Postwar developments in the United States furthered the favorable conditions of biculturalism for the first generation. The GI Bill set in motion mobility through college education, propelling the sons (mostly) of southeastern European immigrants into the U.S. professional class and deeper into the social fabric. At the front of ethnic and religious pluralism, the imperative to wartime unity—infamously performed by Frank Sinatra in the short film and song The House I Live In2—developed into increasingly pressing calls for ethnic and racial inclusion, eventually culminating in the Civil Rights movement, the idea of the United States as “nation of immigrants,” and the so-called ethnic revival. Ethnic festivals eventually became deeply ingrained in the U.S. landscape of leisure and entertainment; citizens were motivated to research family ancestry; students were encouraged to explore their heritage. Political activists mobilized collectively to confront racism. After a Defense Department decision in 1955, Eastern Orthodox servicemen could elect to have their religious affiliation marked on their dog tags, a result of a Greek American lobbying effort, which the documentary features. Last but not least, the Beat culture established an avant-garde colony in Venice, Los Angeles, giving rise to the hippie movement. It would be of interest to have an in-depth study about the first generation’s encounter with the local counterculture, and the effects of this interfacing.
Monumental legal changes marked the era too. California officially ended racial segregation in 1947, and a year later the California Supreme Court ruled the State’s anti-miscegenation laws unconstitutional, leading to their repeal. This explains why in 1941, John Otis (Ioannis Veliotis), born in 1921 in Vallejo, California, had to elope to Reno, Nevada, to marry Phyllis Walker, a woman of African American and Filipino descent. Otis, a rock and roll legend and a pioneer in crossing interracial lines, died in Los Angeles in 2012.
Physical and symbolic violence also rocked the country in the 1940s and 1950s, often associated with the question of racial equality and democratic representation. Among its expressions were the racist riots against Mexican Americans and African Americans in 1943, and continuing racism, unofficial as well as institutional, despite the legal reforms. Scholars who explore the racial dynamics of the era comparatively, including UCLA anthropologist Karen Brodkin, show how crucially race mattered when it came to social acceptance and mobility. They demonstrate how work ethic alone was not sufficient for the move to the professional class; the social structure played a major role too. For example, the GI Bill, which several interviewees emphatically acknowledge as the catalyst for their access to college education and eventual entry into professional life, disproportionately benefited European American men.3 The trajectory of inclusion privileged the first generation of Southeastern European immigrants, but was not equally paved for women and people of color. The documentary does not probe this terrain, but it’s a fertile one, worthy of exploration.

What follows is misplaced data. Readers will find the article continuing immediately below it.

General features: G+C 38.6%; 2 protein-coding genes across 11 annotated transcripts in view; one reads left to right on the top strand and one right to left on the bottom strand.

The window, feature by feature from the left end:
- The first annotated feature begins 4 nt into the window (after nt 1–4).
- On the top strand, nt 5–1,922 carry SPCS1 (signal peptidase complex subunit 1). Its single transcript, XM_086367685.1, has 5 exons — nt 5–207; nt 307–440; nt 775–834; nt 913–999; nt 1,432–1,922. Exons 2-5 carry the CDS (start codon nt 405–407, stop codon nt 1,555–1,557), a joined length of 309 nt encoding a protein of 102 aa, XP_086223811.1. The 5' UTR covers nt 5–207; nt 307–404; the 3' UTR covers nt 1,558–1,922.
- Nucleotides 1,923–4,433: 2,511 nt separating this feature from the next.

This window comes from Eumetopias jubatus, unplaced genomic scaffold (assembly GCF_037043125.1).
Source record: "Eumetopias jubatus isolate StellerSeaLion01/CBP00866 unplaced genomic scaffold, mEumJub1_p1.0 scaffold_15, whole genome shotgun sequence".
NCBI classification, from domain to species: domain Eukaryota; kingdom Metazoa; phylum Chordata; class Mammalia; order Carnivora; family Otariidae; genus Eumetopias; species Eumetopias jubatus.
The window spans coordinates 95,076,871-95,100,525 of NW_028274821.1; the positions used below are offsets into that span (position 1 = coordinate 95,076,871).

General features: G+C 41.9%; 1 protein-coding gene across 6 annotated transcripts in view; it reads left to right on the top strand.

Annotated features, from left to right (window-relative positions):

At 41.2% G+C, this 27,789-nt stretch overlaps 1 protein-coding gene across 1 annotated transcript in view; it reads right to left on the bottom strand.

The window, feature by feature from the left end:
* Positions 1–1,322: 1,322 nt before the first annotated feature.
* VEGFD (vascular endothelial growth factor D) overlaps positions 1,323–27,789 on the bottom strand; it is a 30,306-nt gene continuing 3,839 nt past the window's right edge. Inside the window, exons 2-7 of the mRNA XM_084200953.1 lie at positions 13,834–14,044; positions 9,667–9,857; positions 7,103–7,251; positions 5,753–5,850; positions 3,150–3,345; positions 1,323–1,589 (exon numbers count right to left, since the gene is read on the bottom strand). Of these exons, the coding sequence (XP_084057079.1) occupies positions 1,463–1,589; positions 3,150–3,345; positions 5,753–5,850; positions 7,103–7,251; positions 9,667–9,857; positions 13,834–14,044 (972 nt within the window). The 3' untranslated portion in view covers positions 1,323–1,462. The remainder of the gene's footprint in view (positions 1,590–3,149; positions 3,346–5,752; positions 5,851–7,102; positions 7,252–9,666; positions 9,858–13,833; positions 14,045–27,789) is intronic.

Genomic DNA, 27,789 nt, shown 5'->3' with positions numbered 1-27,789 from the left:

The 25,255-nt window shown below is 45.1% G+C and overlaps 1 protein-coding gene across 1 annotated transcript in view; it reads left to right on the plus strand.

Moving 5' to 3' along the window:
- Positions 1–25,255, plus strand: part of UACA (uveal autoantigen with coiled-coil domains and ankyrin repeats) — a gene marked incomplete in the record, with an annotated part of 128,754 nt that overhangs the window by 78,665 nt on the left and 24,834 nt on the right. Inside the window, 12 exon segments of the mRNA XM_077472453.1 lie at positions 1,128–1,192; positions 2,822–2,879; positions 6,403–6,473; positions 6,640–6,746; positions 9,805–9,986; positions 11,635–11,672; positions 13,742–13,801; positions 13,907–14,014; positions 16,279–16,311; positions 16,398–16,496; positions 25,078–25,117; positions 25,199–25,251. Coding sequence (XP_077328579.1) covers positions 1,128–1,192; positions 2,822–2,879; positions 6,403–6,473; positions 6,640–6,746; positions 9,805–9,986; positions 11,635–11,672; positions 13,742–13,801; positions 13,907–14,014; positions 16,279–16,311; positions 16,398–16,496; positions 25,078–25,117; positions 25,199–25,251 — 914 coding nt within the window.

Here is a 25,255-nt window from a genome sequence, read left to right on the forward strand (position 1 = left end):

Inclusion was also selective when it came to political radicals, progressives, and dissidents. Concerning Greek America in particular, the controversial testimony of Elia Kazan (born Elias Kazantzoglou) before the House Committee on Un-American Activities in 1952 may offer a departure point to connect McCarthyism with the Hollywood blacklisting, and the terror it unleashed by denying citizens—and immigrants—due process and violating civil liberties. Through family memoirs and testimonies, we know that McCarthyism led to the deportation of some Greek Americans, and the damaging of the professional, social, and family life of others. Archival records also indicate that Greek Americans formed organizations, such as The Greek American Defense Committee and the Greek American Committee for Protection of Foreign Born in Michigan, in counter-response. The Promise of Tomorrow does not venture into how this political drama played out among the Greeks of Southern California, perhaps considering the matter outside its purview.
Hyphenated Identity as Becoming
The documentary’s main interest in the exploration of identity-making in a historical situation of cultural betweenness is fascinating. It speaks, I should note, to my own personal and professional interests. As an immigrant who invested in creating a variety of connections with Greek/America I recognize the complexities, rewards, and frustrations of this process. Fostering a hyphenated identity takes considerable work.
This interest also informs my academic work in Greek American studies. I seek to understand cultural identifications as experienced by others and expressed by institutions. Some of the questions I ask inquire how individuals negotiate two cultures. I am interested in exploring the meanings that individuals and institutions attach to hyphenated identity. I ask these questions, as I mentioned, in relation to specific historical circumstances. Greek immigrants participating in the U.S. labor movement in the 1910s connected with the United States in dramatically different ways than immigrant business owners at the time. And negotiating a Greek American identity at the height of U.S. nativism in the early 1920s is radically different than asserting a hyphenated identity in the multicultural, diaspora-celebrating 2010s.